Mirrors are usually surfaces that reflect light, which means photons bounce off of them. But a new kind of magnetic mirror can reflect magnetized atoms - one at a time.
This atom mirror was built by researchers at the UK's University of Sheffield. They created an array of tiny nanowires that, when properly activated, becomes solid and reflects the atoms. In order to do this, they placed magnetic fields perpendicular to the wires, which turns the mirror on. To switch the mirror off, they simply have to move the fields so that they're now parallel to the wires.
Intriguingly, this construction is basically a "logic mirror" that exists in the binary configurations 0 or 1, depending on whether an atom is present. The researchers believe the magnetic mirror could be helpful in computing, perhaps even in devices that use atoms as qubits, the individual units of quantum information.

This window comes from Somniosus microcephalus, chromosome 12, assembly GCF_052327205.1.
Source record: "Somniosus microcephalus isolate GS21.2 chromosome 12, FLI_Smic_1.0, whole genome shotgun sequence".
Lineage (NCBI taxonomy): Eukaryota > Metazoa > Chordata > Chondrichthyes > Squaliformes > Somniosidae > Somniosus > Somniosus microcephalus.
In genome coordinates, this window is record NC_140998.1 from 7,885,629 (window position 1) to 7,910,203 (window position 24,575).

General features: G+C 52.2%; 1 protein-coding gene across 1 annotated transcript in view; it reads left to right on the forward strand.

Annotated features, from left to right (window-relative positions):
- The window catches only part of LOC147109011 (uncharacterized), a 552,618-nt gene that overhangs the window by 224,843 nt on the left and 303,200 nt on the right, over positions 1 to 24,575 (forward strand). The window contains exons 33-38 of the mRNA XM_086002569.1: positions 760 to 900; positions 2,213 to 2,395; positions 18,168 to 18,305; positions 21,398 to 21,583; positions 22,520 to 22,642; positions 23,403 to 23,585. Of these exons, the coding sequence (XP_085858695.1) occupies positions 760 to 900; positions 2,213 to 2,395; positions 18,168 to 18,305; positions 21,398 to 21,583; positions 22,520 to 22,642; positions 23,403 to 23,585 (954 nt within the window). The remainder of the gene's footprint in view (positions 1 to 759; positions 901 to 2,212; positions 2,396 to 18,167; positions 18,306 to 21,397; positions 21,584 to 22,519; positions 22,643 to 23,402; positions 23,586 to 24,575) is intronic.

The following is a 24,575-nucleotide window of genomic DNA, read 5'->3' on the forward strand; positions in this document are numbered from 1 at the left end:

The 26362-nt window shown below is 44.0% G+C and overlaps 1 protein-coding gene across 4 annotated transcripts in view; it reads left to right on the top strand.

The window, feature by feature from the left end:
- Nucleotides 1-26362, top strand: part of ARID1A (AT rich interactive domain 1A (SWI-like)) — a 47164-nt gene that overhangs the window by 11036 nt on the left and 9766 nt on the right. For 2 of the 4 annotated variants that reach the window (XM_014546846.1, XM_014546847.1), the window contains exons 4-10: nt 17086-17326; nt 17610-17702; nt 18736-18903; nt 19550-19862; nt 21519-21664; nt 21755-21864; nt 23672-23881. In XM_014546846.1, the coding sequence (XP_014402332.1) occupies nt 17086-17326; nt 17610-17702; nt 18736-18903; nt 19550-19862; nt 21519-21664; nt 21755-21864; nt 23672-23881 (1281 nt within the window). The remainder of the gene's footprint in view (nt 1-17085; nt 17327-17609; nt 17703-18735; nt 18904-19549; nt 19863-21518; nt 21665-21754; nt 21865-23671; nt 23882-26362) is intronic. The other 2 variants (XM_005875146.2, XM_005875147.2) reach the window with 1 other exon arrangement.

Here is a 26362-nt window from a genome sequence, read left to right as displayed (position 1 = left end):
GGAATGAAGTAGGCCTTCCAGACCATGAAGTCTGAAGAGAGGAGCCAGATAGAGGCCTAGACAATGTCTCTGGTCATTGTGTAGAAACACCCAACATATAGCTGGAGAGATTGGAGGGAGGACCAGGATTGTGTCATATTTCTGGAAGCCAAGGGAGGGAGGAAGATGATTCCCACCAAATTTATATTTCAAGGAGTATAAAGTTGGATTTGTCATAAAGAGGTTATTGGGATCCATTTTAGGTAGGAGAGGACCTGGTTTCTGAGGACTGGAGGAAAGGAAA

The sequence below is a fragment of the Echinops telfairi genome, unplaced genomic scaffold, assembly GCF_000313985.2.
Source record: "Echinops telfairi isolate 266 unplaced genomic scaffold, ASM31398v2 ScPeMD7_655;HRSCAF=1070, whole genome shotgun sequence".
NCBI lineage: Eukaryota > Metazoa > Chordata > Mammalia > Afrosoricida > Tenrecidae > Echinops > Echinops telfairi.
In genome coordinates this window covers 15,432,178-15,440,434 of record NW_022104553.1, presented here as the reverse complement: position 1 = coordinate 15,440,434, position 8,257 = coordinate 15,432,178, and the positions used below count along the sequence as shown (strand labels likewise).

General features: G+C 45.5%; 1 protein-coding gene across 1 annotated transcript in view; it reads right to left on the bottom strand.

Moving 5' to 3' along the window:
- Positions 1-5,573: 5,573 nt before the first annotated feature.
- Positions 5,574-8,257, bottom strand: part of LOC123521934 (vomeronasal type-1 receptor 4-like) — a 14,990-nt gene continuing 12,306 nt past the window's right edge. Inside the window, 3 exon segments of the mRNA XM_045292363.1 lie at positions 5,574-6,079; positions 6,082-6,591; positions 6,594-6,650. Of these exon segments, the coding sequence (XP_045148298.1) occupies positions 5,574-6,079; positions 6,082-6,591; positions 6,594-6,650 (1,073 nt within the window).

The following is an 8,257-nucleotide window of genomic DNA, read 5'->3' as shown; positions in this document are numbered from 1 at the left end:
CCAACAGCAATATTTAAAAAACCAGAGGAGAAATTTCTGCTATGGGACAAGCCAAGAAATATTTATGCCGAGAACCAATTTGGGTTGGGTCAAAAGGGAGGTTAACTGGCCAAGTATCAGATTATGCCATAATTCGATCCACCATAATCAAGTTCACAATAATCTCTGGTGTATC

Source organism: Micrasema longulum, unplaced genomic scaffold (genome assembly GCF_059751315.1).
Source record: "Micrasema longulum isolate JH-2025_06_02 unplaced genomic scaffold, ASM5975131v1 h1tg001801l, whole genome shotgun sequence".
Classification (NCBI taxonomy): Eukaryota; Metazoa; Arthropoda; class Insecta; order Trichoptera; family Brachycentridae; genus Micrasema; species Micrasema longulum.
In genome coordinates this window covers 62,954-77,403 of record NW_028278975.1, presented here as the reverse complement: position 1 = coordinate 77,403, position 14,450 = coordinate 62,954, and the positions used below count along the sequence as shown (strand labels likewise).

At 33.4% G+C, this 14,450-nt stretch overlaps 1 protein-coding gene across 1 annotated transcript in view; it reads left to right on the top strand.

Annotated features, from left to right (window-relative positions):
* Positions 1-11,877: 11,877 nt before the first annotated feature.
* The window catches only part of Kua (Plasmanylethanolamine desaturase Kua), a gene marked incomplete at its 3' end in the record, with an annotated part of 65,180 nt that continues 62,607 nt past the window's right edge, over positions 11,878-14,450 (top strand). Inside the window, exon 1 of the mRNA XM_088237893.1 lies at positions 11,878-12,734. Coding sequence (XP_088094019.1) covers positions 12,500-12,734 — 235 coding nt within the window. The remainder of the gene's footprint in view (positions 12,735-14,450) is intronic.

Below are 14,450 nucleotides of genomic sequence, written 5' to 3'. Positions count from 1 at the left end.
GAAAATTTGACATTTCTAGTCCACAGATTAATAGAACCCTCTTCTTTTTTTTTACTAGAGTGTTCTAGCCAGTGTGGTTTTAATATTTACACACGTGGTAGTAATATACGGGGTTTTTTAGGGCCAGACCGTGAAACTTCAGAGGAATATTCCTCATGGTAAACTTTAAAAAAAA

Lead researcher Thomas Hayward explains where they're headed next with their research: "We are looking for ways to build magnetic systems that can manipulate atoms. By using soft ferromagnetic materials, in the form of nanostructures, we can manipulate the material properties and direct atoms. The next step is to drop a cloud of ultracold atoms on the mirror so that we can watch them bounce."